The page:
Review of Ordinary Hazards, by Nikki Grimes

Ordinary Hazards

A Memoir

by Nikki Grimes

Wordsong (Highlights), 2019. 325 pages.
Starred Review
Review written November 9, 2019, from a library book

Wow. Nikki Grimes wrote a powerful and moving memoir in verse.

Between this book and Shout by Laurie Halse Anderson, I should make a new page on my website for Teen Nonfiction. This book isn’t for children, even though it tells about Nikki Grimes’ childhood. It is for teens, and will speak to teens who have to deal with hard things.

There’s a caption at the front:

a work of imperfect memory
in which you meticulously
capture all that you can recall,
and use informed imagination
to fill in what remains.

The author explains that there are blanks in her memory because of trauma. And her childhood had lots of trauma. At the point when she finally found a loving home in a foster home, her mother took her back, and the difficulties began again.

At one point, when she’d described the abuse she went through at the hands of her mother’s husband, she then wrote about being thirteen – and I wanted to cry. So young! Later, when she was in high school and had built a good relationship with her father at last, more tragedy struck.

But she doesn’t ask you to feel sorry for her. And you can see her coping. One of the ways she coped, even as a child, was writing, always writing. She’s got excerpts from her Notebooks over the years, adding immediacy. (Though, alas, they are reconstructed and imagined.)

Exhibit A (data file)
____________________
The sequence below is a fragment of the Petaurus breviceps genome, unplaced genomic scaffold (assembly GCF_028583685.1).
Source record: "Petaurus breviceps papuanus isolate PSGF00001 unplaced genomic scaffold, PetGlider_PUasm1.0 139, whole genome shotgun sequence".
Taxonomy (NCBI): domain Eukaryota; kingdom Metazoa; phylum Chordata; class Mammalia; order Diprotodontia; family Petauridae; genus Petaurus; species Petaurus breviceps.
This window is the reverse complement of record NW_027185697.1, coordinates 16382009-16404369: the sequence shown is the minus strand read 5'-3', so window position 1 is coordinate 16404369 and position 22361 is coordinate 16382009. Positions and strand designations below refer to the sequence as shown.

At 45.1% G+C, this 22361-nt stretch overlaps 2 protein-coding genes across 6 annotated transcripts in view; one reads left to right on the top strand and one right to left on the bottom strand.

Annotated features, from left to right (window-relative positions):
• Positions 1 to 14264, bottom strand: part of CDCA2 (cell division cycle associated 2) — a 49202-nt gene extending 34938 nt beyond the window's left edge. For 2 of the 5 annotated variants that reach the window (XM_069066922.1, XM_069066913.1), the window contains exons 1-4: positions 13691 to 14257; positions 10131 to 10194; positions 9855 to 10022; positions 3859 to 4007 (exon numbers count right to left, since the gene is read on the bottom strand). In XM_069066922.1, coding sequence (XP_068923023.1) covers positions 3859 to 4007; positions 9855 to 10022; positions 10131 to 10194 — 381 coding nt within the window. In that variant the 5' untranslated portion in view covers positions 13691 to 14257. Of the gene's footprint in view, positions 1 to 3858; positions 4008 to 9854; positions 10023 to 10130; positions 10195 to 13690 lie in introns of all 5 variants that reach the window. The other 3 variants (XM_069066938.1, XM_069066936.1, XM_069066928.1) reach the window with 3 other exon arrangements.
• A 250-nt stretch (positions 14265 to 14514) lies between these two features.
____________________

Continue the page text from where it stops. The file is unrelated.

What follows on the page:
This is a quietly Christian book. She shows how important prayer was to her and how her faith in God was her lifeline – along with key people who came into her life and helped her through.

And there are tough things in her story, but Nikki Grimes infuses the book with joy. I love the story about going on the subway with her best friends – which goes with one of the handful of pictures in the back of the book.

One afternoon,
we three dressed up
in our finest rags
to help Gail’s boyfriend,
a fledgling photographer
in need of a portfolio
to display his considerable skills.
Debra and I ripped off our glasses,
and we three posed for portraits
in the park
(me in my new coat!),
then hung from a vertical pole
in the middle of a subway car,
swinging round it gleefully,
pretending to be
professional models.
In other words,
we hammed it up, yo!
And those photographs?
Oh, my God! Portraits
of joy.

I love reading this knowing that the little girl portrayed here, up against so much, did become the writer she planned to be.

“I want to write books about
some of the darkness I’ve seen,
real stories about real people, you know?
But I also want to write about the light,
because I’ve seen that, too.
That place of light – it’s not always easy
to get to, but it’s there.
It’s there.”

Yes! She achieved this. Even though this memoir portrays childhood trauma and difficulties, it’s a book about the light.

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